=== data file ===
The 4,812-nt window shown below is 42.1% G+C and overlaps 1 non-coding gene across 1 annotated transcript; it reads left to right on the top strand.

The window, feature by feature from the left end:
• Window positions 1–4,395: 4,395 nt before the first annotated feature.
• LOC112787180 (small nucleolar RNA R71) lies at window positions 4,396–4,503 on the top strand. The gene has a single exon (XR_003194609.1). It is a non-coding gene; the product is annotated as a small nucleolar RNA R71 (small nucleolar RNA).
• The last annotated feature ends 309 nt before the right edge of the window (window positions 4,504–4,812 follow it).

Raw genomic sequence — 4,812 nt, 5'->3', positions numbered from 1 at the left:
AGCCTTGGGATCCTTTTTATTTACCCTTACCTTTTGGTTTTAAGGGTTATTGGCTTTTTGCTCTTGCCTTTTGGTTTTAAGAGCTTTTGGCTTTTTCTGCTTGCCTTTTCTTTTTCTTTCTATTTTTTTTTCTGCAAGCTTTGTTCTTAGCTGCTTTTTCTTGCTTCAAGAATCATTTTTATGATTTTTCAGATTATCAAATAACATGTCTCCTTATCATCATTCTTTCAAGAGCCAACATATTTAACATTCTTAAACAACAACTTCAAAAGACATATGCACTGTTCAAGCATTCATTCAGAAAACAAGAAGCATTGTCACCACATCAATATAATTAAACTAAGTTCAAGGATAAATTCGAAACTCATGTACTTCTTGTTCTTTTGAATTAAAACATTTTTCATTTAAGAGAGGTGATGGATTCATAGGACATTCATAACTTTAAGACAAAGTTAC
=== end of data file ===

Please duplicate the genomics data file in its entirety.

The 4,812-nt window shown below is 42.1% G+C and overlaps 1 non-coding gene across 1 annotated transcript; it reads left to right on the top strand.

The window, feature by feature from the left end:
• Window positions 1–4,395: 4,395 nt before the first annotated feature.
• LOC112787180 (small nucleolar RNA R71) lies at window positions 4,396–4,503 on the top strand. The gene has a single exon (XR_003194609.1). It is a non-coding gene; the product is annotated as a small nucleolar RNA R71 (small nucleolar RNA).
• The last annotated feature ends 309 nt before the right edge of the window (window positions 4,504–4,812 follow it).

Raw genomic sequence — 4,812 nt, 5'->3', positions numbered from 1 at the left:
AGCCTTGGGATCCTTTTTATTTACCCTTACCTTTTGGTTTTAAGGGTTATTGGCTTTTTGCTCTTGCCTTTTGGTTTTAAGAGCTTTTGGCTTTTTCTGCTTGCCTTTTCTTTTTCTTTCTATTTTTTTTTCTGCAAGCTTTGTTCTTAGCTGCTTTTTCTTGCTTCAAGAATCATTTTTATGATTTTTCAGATTATCAAATAACATGTCTCCTTATCATCATTCTTTCAAGAGCCAACATATTTAACATTCTTAAACAACAACTTCAAAAGACATATGCACTGTTCAAGCATTCATTCAGAAAACAAGAAGCATTGTCACCACATCAATATAATTAAACTAAGTTCAAGGATAAATTCGAAACTCATGTACTTCTTGTTCTTTTGAATTAAAACATTTTTCATTTAAGAGAGGTGATGGATTCATAGGACATTCATAACTTTAAGACAAAGTTAC